Snow Goose is a big goose with white or dark color. The white goose, the most common, has a white overall color with black primaries while the dark one, also known as the Blue Goose and is uncommon in Washington area, has dark gray overall with a white head. Both the white and dark geese have orange legs. Young geese have dark legs and white color overall. The Snow Goose has the same look with its smaller and less common Ross’ Goose; however, the Snow Goose has a dark patch on the sides of its beak, giving the impression of grinning, which is also known as the “grin-patch”. Snow Goose has two subspecies, which are the Greater and Lesser Snow Geese, which differ according to size.

Let Top Gun Guide Service explain a little more.


Snow Geese are normally found nesting in the Arctic tundra about 5 miles off the coast. Greater Snow Geese prefer to have their nest in drier and higher areas compared to the Lesser Snow Geese. During winter and migrating season, the Snow Geese live in coastal and freshwater marshes, agricultural lands and bays. Greater Snow Geese prefer to inhabit salt water compared to Lesser Snow Geese.

Snow Geese easily adapt in using agricultural fields, the reason that they don’t have a problem with their population. During migration and winter, you can find them in cornfields and wetlands. They can also be found in ponds, marshes, and lakes bathing and roosting in open water and shorelines. The breeding ground of the Snow Geese is on the Arctic tundra.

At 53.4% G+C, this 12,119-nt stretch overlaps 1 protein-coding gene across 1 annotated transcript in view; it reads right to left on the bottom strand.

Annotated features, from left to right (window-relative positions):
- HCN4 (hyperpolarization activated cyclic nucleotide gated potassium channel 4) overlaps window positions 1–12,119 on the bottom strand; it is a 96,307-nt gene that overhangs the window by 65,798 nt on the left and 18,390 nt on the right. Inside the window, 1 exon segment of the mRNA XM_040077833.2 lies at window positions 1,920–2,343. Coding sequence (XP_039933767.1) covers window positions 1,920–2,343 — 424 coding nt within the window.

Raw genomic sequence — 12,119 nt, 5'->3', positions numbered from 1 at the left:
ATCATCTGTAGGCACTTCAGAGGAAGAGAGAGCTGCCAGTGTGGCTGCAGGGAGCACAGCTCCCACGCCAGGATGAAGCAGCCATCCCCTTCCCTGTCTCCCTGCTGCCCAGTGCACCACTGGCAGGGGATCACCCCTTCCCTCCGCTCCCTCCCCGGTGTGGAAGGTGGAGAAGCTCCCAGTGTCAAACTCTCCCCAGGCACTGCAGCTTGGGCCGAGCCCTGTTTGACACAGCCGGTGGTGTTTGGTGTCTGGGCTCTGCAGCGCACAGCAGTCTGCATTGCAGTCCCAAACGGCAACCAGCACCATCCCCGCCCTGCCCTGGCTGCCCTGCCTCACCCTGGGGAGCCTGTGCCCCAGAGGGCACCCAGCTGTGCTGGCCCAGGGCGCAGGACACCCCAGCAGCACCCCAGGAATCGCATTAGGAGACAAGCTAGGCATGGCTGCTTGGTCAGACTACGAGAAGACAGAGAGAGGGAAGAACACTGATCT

Feeding Behavior

Snow Geese feed by foraging in shallow waters or on fields. When not nesting, they normally feed in flocks occasionally mixing with other breeds of geese.


Their diet mostly consists of plant material. They feed on roots, leaves, and seeds of various wild grasses and also bulrushes, sedges, horsetails and others. Young goslings also love to eat insect larvae. During fall, they also feed on berries. And in the winter, Snow Geese feed on waste grain lying around in agricultural fields.

Color Pattern

White morph Snow Geese are normally white overall with black wingtips that are hard to distinguish when they are on the ground but can be seen when they are flying. They have the “grin patch”, which is a dark line lining at the side of their pink bill. And you have the dark morph Snow Geese or also known as the Blue Geese. Their body is dark brown in color, they have a white face and under the tail.


Snow Geese start to breed when they reach three years and may mate for life. During courtship, they display some form of ritual where the male and female geese will face one another and stretch their necks up rapidly and repetitively in harmony. Sometimes they nest in colonies. The nesting area, which is normally picked by the female, is situated on a slight ridge that has good visibility.  The same nesting area may be used for more than one season. The nest has a narrow depression and filled plant material.